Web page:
Emmett Township may have crumbling roads, in some cases, but it is not enough for voters to pass a roads tax to fix them.

In fact, they have said so twice. Once in the August primaries of 2016, then again in the general election a week ago. It's an interesting statement, considering how we have been told repeatedly smooth roads are the number one priority of Michigan voters.

Emmett Township Supervisor Tim Hill tells WBCK the measure was floated a second time on the November ballot because, after it failed in the August primary, he heard from a contingent of residents who were unaware of the issue. This, in spite of informational sessions and a public outreach the township undertook.

Nevertheless, voters still sunk the proposal in November.

In July, 2016, Hill told WBCK the proposal, would have cost the average homeowner about $151 per year for a home with a value of about $112,000, the average home value in the township. Calhoun County would have matched 30 percent of the expenditure, putting $11.2 million of the burden on the township and $4.8 million on the county.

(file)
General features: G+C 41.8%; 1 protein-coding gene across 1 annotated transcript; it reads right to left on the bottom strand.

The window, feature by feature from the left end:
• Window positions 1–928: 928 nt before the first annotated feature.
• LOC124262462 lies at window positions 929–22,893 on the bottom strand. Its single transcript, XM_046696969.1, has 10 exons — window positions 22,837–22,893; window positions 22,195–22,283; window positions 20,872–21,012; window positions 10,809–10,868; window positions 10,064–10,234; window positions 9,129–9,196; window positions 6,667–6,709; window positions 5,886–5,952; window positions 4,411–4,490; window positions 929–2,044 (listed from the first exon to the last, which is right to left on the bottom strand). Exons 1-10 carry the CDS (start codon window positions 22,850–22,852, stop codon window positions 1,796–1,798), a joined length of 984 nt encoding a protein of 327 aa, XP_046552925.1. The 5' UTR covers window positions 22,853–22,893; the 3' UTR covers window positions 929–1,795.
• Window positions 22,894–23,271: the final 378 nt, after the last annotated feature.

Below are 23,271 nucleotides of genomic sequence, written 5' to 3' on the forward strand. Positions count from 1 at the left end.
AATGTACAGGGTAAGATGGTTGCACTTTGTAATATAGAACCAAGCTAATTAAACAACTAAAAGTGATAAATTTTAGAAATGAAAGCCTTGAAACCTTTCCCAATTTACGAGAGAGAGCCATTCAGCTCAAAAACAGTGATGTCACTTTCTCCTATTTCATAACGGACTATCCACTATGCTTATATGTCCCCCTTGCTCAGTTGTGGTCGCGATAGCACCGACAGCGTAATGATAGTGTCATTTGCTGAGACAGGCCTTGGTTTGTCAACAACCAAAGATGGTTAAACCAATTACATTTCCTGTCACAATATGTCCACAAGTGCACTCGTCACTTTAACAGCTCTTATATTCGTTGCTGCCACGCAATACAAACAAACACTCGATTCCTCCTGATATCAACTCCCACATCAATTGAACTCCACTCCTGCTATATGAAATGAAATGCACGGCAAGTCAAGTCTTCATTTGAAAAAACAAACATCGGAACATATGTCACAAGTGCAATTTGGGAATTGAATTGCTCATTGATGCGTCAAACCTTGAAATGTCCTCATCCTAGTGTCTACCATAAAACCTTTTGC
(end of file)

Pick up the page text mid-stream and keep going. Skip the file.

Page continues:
So, now what?

Hill said he has already discussed the issue with Rep. Dr. John Bizon (R-Battle Creek) and Rep. Dave Maturen (R-Brady Township), and they have initially encouraged the township to speak up in Lansing. Hill's goal would be to develop a coalition of local townships to lobby Lansing for inclusion on the Michigan Department of Transportation Act 51, which articulates how road funding is allocated. Currently, townships are not part of that allocation.

Click the player below to hear more from Supervisor Hill on the roads issue in Emmett Township.

Hear The Richard Piet Show weekday mornings from 5:30-9 on WBCK.